Friends and colleagues in tourism,Thank you for inviting me to address you today, and to share some thoughts with you.FEDHASA’s ten thousand-strong membership signifies your massive contribution to the tourism economy. Of course, I hardly need tell you that owners of hospitality establishments are among the largest investors in the tourism economy.In fact, the hospitality sub-sector is the backbone of tourism. Tourists get fleeting impressions of airports, taxi drivers, and scenery when they arrive at their destination. But nothing creates a more lasting impression on visitors than their experience at their home-away-from-home place where they stay. . It’s far more than just a place to refresh, eat and sleep. The people in hospitality offer guests a refuge, a source of advice and assistance, and the taste of warm South African hospitality.The relationship between government and hospitality providers is deep on many levels. Government departments, legislatures, and the judiciary are large consumers of hospitality services, particularly accommodation. Hospitality is the largest employer in the tourism sector, contributing significantly to reducing poverty and raising employment levels. Government values the effort that the people working in hospitality put in every day to take care of our tourists. By providing excellent service and creating memorable experiences for our visitors, you have ensured that South Africa enjoys one of the highest repeat visitor rates in the world. And by providing jobs and supporting a wide range of livelihoods across the tourism value chain, you are contributing to the GDP and helping to improve the lives of all our people.And so it always a pleasure for me to interact and engage with members of the hospitality sector. It is especially important for us to engage during times when things are not going as smoothly as they could be.The tourism industry is susceptible to sporadic issues that can undermine its performance, whether it’s an outbreak of a virus, a volcanic eruption or episodes of terrorism. Recently, as we are painfully aware, the combination of the Ebola outbreak in West Africa and our visa regulations had a significantly negative impact on tourist arrivals in South Africa. Tourist arrivals to South Africa declined by 5.9% in the first quarter of this year, compared to the global growth of 4.6% for the same period. There was also a 5.6% decline in tourist arrivals from African land markets and a 6.5% decline from African air markets.This, of course, poses a formidable challenge. But, we have worked our way through difficult times before, and we have emerged stronger than ever. We can do it again. Our resilience, our perseverance and our determination to overcome our challenges will pull us through. I can understand that many of you here today are concerned about the impact of the visa regulations on tourism. You know by now that this is receiving attention at the very highest level possible. You will also have heard that an Inter-Ministerial Committee, chaired by Deputy President Cyril Ramaphosa, was established to examine the impact of the regulations on various sectors, including tourism and investment. Following the first meeting of the Inter-Ministerial Committee a week ago, technical task team was established to consolidate all proposals to address the consequences of the regulations, and recommendations will be tabled at the next IMC meeting in about a fortnight from now. I am certainly hopeful that this process will yield positive results. Meanwhile, we must all continue to focus on the work we do every day, and on the many positive features of our industry. We must continue to do what we do best: provide world class facilities and services, and continuously improve our destination offerings and levels of service.The performance of the sector has been consistently solid over the past two decades. I am confident that we can return to that position, because the fundamental attributes of South Africa as a world-class tourist destination are intact and enduring.Over the years, South Africa has become an increasingly attractive holiday and business destination.The latest rounds of currency devaluation (as much they may come with their own downsides), coupled with the quality of our infrastructure and product offering, now make South Africa an exceptionally attractive value for money destination. Great cuisine, some best-in-the-world hotels and lodges, shopping malls like few countries can boast of, and top safari experiences at highly competitive rates.We have only just begun to reap the benefits of all our incredible tourism endowment. To extract its full potential, we need strong partnerships between the industry and the Department of Tourism, and our marketing agency, SA Tourism. Each of us has the experience, resources and insights in our respective areas of competence. When we put these together in effective partnerships, we can unleash the full power of tourism to benefit our sector, our people and our country. Although government and the hospitality sector may have different mandates, we are pursuing the same goal: a thriving tourism sector which is socially, environmentally and economically sustainable.It’s time for all of us to stand together, to renew partnerships and to forge new ones. It’s time to understand each other’s needs and aspirations thoroughly, to articulate our respective mandates frankly, and to create solutions that work for all of us.Through effective partnerships, we can find that sweet spot, that confluence of ideas that flows between the public and private mandate, and serves both. Government and industry will need to work closer than ever before to consolidate our competitive global position and attract international tourists, and to accelerate the development of a vibrant domestic tourism sector.We have already enjoyed several fruitful partnerships, including the innovative Food Safety Assurers program, and partnering on various other training programmes. Discussions between FEDHASA and the Department of Tourism are at an advanced stage to form a partnership to implement the National Customer Service Excellence Programme in the hospitality sub-sector. There is a lot more work ahead, which requires additional collaboration and partnership. Allow me to briefly list some of the opportunities for partnerships in the work that we are doing.We launched our new Tourism Incentive Program earlier this year. We have made good progress on the renewable energy component of this program, which we are starting as a pilot on mainly state owned establishments. We will apply the learnings that emerge from this phase when we roll the incentives out to the private sector next year. This will be a great opportunity to work together to advance sustainability and to improve the business prospects of individual establishments.All things going to plan, we will have Robben Island's electricity fully supplied by solar panels by the end of this financial year, which will eliminate the island’s reliance on expensive diesel generation.We are also supporting small businesses to gain access to bigger markets as part of the incentive programme. South African enterprises were able to promote their offerings at the Asia Roadshow in China and Japan last month. Others will attend the ABAV Expo in Brazil, and the World Youth Student Travel Conference in Cape Town. A call for applications to attend IMEX in Las Vegas has also been issued.As part of the 'access to grading' component of the Tourism Incentive Program, we invited 3000 establishments to apply for a reimbursement on their assessment fees.The Tourism Grading Council of South Africa has developed a strategy to engage its partners, review its business model to increase the base of graded establishments and renewals, and to provide increased value for graded establishments through the introduction of a Basket of Benefits.We reviewed the Lilizela Awards last year. The outcome of the review will inform the shape and form of the 2016 Lilizela Awards. I must use this opportunity to express my appreciation for the work done by the review team, which included your own Deputy Chairperson, Clifford Ross. The key changes going forward include refined categories and criteria for judging the winners, and media partnerships to widen exposure of the awards and the winners. The hospitality industry, and FEDHASA in particular, must join hands with SA Tourism to place these awards firmly on the South African events calendar.Following the rapid review of Indaba that I commissioned earlier this year, SA Tourism is currently in the process of sourcing a strategic partner to make it more globally competitive. A full partnership will be rolled out for Indaba 2017, but elements of the partnership will be introduced in 2016. We have allocated R100 million specifically for promoting and growing domestic tourism. South African Tourism will be driving a refreshed campaign aimed at getting South Africans to see and experience their own country. All members of the Federation are invited to come up with creative ideas on how to get more and more South Africans to experience our beautiful country, and find innovative ways to make it more affordable, but meanwhile we will be announcing a few new ideas in the near future.Another part of the program is enhancing facilities at our iconic attractions. We have started with our National Parks, Botanical Gardens and World Heritage Sites. To use Robben Island once more as an example, we have set aside R10 million this year to train guides on Robben Island, improve the visitor centre, and digitize the island’s rich narrative, so that it is immortalised for future generations. This is just the beginning of our efforts to turn a visit to Robben Island into a really profound and unforgettable experience. Our destination enhancement program will be extended to a number of other key sites in the near future.The time to review of the National Tourism Sector Strategy has also arrived, which will help us define our path for the next five years. We will most certainly involve our industry partners in this process. Another critical success factor for the sector is the extent to which it becomes inclusive and more representative of society as a whole. There is consensus among FEDHASA members that there is a need for a renewed commitment between the department and business to initiate transformation programmes that will stimulate small businesses, create jobs and increase the standard of living for all South Africans. There has been some progress on transformation, but much more needs to be done. Initiatives to transform the sector can only succeed with the participation of the industry. I want to highlight three key initiatives that will require industry’s support.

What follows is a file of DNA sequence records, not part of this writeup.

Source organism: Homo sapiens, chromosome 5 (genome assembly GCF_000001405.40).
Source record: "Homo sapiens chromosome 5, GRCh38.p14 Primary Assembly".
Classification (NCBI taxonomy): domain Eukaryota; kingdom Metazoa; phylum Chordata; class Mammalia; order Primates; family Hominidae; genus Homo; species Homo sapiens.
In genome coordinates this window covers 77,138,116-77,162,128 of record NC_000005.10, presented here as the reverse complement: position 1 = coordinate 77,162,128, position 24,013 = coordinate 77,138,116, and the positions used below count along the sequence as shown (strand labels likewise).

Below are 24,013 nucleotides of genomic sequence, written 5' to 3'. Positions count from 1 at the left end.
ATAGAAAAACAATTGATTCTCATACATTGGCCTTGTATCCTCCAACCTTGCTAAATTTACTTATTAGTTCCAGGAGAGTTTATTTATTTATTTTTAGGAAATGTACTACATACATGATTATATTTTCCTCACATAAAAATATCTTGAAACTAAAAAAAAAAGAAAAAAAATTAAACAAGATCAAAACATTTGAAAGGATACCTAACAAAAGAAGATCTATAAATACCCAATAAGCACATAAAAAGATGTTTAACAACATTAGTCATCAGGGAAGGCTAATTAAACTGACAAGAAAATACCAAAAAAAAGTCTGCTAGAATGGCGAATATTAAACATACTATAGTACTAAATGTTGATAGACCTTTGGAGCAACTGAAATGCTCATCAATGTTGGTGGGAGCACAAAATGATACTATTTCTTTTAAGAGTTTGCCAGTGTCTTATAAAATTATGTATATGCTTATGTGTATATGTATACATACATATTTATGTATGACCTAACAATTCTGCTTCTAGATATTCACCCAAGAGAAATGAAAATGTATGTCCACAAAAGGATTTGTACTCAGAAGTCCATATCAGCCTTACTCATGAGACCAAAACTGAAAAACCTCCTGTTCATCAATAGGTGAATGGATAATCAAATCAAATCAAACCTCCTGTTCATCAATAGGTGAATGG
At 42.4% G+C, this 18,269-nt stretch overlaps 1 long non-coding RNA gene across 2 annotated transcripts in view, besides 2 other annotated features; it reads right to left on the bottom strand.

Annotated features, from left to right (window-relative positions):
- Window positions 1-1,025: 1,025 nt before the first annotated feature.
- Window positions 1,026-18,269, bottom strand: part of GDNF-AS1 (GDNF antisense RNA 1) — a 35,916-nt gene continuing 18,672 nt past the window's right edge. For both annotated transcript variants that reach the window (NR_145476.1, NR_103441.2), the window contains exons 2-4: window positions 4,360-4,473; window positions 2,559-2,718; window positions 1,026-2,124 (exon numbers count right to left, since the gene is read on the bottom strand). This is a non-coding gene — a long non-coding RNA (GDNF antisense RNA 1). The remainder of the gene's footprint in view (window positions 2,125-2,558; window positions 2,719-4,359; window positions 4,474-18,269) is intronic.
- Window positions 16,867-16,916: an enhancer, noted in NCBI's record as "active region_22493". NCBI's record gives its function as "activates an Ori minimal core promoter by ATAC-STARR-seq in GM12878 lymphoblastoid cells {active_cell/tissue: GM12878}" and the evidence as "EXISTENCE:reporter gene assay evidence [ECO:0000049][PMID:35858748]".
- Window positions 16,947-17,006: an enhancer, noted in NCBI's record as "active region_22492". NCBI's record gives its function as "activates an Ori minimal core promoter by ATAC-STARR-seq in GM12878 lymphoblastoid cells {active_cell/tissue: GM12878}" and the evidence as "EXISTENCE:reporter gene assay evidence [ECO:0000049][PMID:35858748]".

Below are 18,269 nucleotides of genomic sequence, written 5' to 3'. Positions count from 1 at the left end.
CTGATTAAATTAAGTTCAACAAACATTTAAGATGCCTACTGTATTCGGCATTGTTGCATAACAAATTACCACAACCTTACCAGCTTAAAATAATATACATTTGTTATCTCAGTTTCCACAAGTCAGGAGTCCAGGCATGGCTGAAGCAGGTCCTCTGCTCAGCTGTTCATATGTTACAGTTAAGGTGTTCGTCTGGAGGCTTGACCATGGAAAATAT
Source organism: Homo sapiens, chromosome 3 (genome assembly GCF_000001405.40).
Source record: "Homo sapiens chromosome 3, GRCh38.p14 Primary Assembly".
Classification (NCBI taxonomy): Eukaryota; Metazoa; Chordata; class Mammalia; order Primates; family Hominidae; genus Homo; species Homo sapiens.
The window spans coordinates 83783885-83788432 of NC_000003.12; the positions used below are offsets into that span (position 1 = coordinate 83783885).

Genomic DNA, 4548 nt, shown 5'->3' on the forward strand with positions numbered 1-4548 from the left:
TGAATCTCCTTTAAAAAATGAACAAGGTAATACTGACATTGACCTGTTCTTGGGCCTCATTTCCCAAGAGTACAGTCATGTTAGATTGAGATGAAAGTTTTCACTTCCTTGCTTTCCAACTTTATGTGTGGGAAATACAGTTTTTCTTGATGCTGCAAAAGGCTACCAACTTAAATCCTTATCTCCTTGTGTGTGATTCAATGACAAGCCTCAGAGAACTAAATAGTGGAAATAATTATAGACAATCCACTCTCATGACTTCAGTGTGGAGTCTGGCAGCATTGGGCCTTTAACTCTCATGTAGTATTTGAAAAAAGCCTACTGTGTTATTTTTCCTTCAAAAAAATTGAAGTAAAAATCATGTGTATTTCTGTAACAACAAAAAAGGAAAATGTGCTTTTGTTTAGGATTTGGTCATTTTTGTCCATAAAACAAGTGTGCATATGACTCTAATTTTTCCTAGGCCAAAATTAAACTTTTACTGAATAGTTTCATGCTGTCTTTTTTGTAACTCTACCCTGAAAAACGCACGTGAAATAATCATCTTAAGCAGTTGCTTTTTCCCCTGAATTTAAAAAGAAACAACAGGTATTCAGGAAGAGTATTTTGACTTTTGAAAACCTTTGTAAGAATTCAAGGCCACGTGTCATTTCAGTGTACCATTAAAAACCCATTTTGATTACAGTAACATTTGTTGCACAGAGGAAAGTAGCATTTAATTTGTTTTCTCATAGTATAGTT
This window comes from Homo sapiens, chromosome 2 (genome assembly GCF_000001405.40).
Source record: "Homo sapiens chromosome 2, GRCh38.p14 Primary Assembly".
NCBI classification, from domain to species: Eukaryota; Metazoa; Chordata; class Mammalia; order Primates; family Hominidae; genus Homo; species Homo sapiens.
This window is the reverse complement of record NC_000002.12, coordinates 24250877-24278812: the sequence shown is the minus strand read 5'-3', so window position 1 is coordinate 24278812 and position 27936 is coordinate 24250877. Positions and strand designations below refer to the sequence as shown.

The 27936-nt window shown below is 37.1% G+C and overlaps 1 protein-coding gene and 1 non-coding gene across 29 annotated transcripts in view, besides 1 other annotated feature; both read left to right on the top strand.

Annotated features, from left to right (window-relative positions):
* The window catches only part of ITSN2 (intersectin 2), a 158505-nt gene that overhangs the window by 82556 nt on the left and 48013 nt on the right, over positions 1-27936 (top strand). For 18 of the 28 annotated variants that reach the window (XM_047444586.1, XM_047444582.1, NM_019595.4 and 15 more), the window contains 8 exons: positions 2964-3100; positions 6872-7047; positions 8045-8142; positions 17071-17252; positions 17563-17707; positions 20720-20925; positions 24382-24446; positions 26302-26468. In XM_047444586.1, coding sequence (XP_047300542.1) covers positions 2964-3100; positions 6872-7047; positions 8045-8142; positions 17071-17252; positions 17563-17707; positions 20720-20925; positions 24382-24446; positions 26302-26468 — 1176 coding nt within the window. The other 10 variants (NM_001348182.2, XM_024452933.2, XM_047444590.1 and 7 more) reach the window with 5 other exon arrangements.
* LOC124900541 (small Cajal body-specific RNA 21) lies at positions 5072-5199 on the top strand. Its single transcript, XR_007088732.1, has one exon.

Ladies and gentlemen, the past year has not been an easy one for the sector. It has been hit by the Ebola outbreak, the attacks on foreign nationals, the visa regulations and economic slowdown in some of our source market countries, and in our own country. In the short term we need t the sector to stabilize, and then to recover fast. A growing tourism sector will rapidly translate into jobs and opportunities, and our economy urgently needs this. Our collective challenge is to make the entire sector more inclusive and representative by bringing people who have been marginalised into the mainstream tourism economy. And we must make the industry both environmentally and socially responsible.I believe that we can achieve these aspirations. We have creative and committed people with us here today. I am confident that your combined talents and efforts will carry us through.If we work together in partnership, we can develop creative solutions to all our challenges, and realize the full value of amazing tourism potential, so that we can continue to serve the greater good of all our people. I thank you.